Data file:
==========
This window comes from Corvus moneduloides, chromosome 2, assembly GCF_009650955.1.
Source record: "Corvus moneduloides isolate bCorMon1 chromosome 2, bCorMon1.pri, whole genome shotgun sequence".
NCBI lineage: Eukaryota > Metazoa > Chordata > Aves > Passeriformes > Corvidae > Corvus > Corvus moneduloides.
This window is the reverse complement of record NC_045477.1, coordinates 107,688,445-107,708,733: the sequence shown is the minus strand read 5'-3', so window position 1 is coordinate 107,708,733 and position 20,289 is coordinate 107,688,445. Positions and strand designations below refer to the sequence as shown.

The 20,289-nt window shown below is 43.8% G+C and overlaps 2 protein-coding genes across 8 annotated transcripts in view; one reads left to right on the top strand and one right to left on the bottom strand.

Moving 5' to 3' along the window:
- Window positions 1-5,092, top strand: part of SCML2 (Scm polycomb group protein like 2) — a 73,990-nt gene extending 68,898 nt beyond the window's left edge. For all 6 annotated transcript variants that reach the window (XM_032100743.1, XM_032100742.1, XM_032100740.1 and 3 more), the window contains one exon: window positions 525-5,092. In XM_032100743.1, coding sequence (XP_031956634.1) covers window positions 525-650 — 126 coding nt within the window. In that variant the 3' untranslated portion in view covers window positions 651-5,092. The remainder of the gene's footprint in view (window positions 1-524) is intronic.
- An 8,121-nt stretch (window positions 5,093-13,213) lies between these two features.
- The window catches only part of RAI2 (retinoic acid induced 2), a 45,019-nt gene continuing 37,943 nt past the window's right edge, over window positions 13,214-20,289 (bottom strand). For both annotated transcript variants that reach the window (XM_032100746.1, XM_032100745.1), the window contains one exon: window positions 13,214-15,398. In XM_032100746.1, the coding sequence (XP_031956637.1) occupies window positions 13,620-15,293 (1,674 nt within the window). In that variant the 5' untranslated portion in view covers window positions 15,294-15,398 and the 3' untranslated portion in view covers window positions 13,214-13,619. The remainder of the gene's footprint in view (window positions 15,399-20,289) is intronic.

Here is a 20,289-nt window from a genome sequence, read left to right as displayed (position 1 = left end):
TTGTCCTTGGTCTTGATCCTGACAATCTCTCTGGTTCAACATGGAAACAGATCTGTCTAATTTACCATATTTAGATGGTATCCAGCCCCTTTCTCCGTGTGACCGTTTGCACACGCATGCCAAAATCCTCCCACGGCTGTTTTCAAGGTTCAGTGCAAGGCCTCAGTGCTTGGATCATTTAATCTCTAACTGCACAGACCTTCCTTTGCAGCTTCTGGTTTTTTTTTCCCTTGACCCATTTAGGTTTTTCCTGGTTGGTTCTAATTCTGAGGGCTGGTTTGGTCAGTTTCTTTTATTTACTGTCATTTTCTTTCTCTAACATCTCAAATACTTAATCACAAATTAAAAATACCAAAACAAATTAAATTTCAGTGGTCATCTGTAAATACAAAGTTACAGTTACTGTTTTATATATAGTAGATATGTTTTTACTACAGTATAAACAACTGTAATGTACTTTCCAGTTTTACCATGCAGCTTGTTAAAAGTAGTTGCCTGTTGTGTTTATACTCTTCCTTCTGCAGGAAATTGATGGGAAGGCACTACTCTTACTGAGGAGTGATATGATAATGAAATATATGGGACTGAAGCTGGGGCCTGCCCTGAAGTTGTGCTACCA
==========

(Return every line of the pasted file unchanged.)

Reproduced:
This window comes from Corvus moneduloides, chromosome 2, assembly GCF_009650955.1.
Source record: "Corvus moneduloides isolate bCorMon1 chromosome 2, bCorMon1.pri, whole genome shotgun sequence".
NCBI lineage: Eukaryota > Metazoa > Chordata > Aves > Passeriformes > Corvidae > Corvus > Corvus moneduloides.
This window is the reverse complement of record NC_045477.1, coordinates 107,688,445-107,708,733: the sequence shown is the minus strand read 5'-3', so window position 1 is coordinate 107,708,733 and position 20,289 is coordinate 107,688,445. Positions and strand designations below refer to the sequence as shown.

The 20,289-nt window shown below is 43.8% G+C and overlaps 2 protein-coding genes across 8 annotated transcripts in view; one reads left to right on the top strand and one right to left on the bottom strand.

Moving 5' to 3' along the window:
- Window positions 1-5,092, top strand: part of SCML2 (Scm polycomb group protein like 2) — a 73,990-nt gene extending 68,898 nt beyond the window's left edge. For all 6 annotated transcript variants that reach the window (XM_032100743.1, XM_032100742.1, XM_032100740.1 and 3 more), the window contains one exon: window positions 525-5,092. In XM_032100743.1, coding sequence (XP_031956634.1) covers window positions 525-650 — 126 coding nt within the window. In that variant the 3' untranslated portion in view covers window positions 651-5,092. The remainder of the gene's footprint in view (window positions 1-524) is intronic.
- An 8,121-nt stretch (window positions 5,093-13,213) lies between these two features.
- The window catches only part of RAI2 (retinoic acid induced 2), a 45,019-nt gene continuing 37,943 nt past the window's right edge, over window positions 13,214-20,289 (bottom strand). For both annotated transcript variants that reach the window (XM_032100746.1, XM_032100745.1), the window contains one exon: window positions 13,214-15,398. In XM_032100746.1, the coding sequence (XP_031956637.1) occupies window positions 13,620-15,293 (1,674 nt within the window). In that variant the 5' untranslated portion in view covers window positions 15,294-15,398 and the 3' untranslated portion in view covers window positions 13,214-13,619. The remainder of the gene's footprint in view (window positions 15,399-20,289) is intronic.

Here is a 20,289-nt window from a genome sequence, read left to right as displayed (position 1 = left end):
TTGTCCTTGGTCTTGATCCTGACAATCTCTCTGGTTCAACATGGAAACAGATCTGTCTAATTTACCATATTTAGATGGTATCCAGCCCCTTTCTCCGTGTGACCGTTTGCACACGCATGCCAAAATCCTCCCACGGCTGTTTTCAAGGTTCAGTGCAAGGCCTCAGTGCTTGGATCATTTAATCTCTAACTGCACAGACCTTCCTTTGCAGCTTCTGGTTTTTTTTTCCCTTGACCCATTTAGGTTTTTCCTGGTTGGTTCTAATTCTGAGGGCTGGTTTGGTCAGTTTCTTTTATTTACTGTCATTTTCTTTCTCTAACATCTCAAATACTTAATCACAAATTAAAAATACCAAAACAAATTAAATTTCAGTGGTCATCTGTAAATACAAAGTTACAGTTACTGTTTTATATATAGTAGATATGTTTTTACTACAGTATAAACAACTGTAATGTACTTTCCAGTTTTACCATGCAGCTTGTTAAAAGTAGTTGCCTGTTGTGTTTATACTCTTCCTTCTGCAGGAAATTGATGGGAAGGCACTACTCTTACTGAGGAGTGATATGATAATGAAATATATGGGACTGAAGCTGGGGCCTGCCCTGAAGTTGTGCTACCA